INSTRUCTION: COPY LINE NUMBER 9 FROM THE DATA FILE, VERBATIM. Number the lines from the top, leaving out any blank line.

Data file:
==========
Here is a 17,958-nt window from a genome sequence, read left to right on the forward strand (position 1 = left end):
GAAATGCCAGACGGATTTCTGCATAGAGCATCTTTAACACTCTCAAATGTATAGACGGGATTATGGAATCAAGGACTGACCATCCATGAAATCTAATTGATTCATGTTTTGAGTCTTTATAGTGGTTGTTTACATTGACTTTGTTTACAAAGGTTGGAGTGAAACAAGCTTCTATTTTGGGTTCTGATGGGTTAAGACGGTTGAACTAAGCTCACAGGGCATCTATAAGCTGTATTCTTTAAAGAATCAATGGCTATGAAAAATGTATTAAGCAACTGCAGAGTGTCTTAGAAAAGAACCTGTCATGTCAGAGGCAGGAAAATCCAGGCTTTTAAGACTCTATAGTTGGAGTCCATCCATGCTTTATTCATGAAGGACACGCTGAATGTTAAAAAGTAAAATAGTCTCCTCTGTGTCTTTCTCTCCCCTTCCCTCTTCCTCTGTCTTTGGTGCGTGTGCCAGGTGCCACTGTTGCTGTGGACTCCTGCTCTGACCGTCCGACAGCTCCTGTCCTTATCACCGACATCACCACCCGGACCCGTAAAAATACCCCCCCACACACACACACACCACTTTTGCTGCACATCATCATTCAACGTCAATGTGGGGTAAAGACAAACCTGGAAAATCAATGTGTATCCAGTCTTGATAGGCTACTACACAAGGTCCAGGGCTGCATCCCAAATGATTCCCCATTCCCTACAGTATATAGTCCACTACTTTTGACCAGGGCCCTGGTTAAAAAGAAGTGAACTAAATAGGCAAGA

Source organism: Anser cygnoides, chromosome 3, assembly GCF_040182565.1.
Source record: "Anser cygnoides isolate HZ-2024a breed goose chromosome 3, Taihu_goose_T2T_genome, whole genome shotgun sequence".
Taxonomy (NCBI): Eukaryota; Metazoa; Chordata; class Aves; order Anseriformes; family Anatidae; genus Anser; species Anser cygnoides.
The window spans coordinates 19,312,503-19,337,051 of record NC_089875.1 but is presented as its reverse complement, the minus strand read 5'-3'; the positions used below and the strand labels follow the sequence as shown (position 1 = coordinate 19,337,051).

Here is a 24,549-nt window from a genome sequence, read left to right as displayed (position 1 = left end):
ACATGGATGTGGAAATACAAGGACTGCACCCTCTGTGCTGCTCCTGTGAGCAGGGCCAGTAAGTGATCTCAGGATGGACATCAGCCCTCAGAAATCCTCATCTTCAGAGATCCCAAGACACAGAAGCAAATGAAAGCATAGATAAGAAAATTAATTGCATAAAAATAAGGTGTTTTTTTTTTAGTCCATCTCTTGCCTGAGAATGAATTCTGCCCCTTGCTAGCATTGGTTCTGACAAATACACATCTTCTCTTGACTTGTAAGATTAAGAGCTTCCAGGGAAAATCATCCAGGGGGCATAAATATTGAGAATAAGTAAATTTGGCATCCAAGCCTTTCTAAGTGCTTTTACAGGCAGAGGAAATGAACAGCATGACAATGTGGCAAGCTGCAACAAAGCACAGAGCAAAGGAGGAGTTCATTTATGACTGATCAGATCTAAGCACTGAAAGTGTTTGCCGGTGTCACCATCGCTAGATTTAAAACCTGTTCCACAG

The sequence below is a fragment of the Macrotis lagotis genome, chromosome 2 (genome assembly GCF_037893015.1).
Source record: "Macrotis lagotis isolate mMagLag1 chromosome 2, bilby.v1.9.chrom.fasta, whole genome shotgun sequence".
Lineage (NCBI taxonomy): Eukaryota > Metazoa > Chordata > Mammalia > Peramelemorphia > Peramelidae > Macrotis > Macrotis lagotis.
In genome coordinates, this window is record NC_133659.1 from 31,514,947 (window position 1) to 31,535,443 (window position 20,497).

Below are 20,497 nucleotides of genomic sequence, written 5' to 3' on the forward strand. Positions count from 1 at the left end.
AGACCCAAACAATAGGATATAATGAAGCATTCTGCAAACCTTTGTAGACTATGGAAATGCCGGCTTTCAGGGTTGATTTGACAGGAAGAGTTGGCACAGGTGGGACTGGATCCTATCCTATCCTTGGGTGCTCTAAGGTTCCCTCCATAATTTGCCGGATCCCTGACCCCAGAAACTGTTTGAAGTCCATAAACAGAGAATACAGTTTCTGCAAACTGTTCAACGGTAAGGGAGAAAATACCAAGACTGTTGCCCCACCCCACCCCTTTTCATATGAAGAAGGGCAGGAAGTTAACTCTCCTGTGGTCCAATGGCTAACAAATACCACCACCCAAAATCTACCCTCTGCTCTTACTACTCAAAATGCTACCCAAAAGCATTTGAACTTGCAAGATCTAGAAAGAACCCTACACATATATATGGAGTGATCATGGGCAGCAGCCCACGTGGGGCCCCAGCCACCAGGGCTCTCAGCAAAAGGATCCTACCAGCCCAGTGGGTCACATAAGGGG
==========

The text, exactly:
The sequence below is a fragment of the Macrotis lagotis genome, chromosome 2 (genome assembly GCF_037893015.1).